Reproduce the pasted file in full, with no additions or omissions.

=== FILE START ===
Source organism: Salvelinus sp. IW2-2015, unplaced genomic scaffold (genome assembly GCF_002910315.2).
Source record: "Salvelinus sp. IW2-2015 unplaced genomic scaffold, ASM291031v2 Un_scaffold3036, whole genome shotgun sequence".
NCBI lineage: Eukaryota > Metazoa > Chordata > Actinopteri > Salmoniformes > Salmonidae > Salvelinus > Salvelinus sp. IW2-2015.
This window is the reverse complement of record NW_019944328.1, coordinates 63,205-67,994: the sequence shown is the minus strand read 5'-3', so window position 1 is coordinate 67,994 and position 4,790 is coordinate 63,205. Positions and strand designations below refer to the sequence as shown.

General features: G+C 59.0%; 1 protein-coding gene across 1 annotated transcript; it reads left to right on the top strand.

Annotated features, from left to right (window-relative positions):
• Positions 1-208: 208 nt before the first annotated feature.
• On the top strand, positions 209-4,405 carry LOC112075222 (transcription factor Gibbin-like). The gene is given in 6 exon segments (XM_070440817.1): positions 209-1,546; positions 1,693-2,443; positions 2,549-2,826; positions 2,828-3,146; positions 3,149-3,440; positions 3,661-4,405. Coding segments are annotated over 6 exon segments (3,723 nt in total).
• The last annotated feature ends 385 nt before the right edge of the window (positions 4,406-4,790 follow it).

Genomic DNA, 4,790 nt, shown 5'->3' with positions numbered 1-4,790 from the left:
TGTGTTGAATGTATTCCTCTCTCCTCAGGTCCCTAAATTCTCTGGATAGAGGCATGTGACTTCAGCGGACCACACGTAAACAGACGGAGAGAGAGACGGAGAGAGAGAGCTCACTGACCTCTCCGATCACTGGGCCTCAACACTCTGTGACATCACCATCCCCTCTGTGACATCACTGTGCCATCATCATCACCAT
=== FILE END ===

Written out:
Source organism: Salvelinus sp. IW2-2015, unplaced genomic scaffold (genome assembly GCF_002910315.2).
Source record: "Salvelinus sp. IW2-2015 unplaced genomic scaffold, ASM291031v2 Un_scaffold3036, whole genome shotgun sequence".
NCBI lineage: Eukaryota > Metazoa > Chordata > Actinopteri > Salmoniformes > Salmonidae > Salvelinus > Salvelinus sp. IW2-2015.
This window is the reverse complement of record NW_019944328.1, coordinates 63,205-67,994: the sequence shown is the minus strand read 5'-3', so window position 1 is coordinate 67,994 and position 4,790 is coordinate 63,205. Positions and strand designations below refer to the sequence as shown.

General features: G+C 59.0%; 1 protein-coding gene across 1 annotated transcript; it reads left to right on the top strand.

Annotated features, from left to right (window-relative positions):
• Positions 1-208: 208 nt before the first annotated feature.
• On the top strand, positions 209-4,405 carry LOC112075222 (transcription factor Gibbin-like). The gene is given in 6 exon segments (XM_070440817.1): positions 209-1,546; positions 1,693-2,443; positions 2,549-2,826; positions 2,828-3,146; positions 3,149-3,440; positions 3,661-4,405. Coding segments are annotated over 6 exon segments (3,723 nt in total).
• The last annotated feature ends 385 nt before the right edge of the window (positions 4,406-4,790 follow it).

Genomic DNA, 4,790 nt, shown 5'->3' with positions numbered 1-4,790 from the left:
TGTGTTGAATGTATTCCTCTCTCCTCAGGTCCCTAAATTCTCTGGATAGAGGCATGTGACTTCAGCGGACCACACGTAAACAGACGGAGAGAGAGACGGAGAGAGAGAGCTCACTGACCTCTCCGATCACTGGGCCTCAACACTCTGTGACATCACCATCCCCTCTGTGACATCACTGTGCCATCATCATCACCAT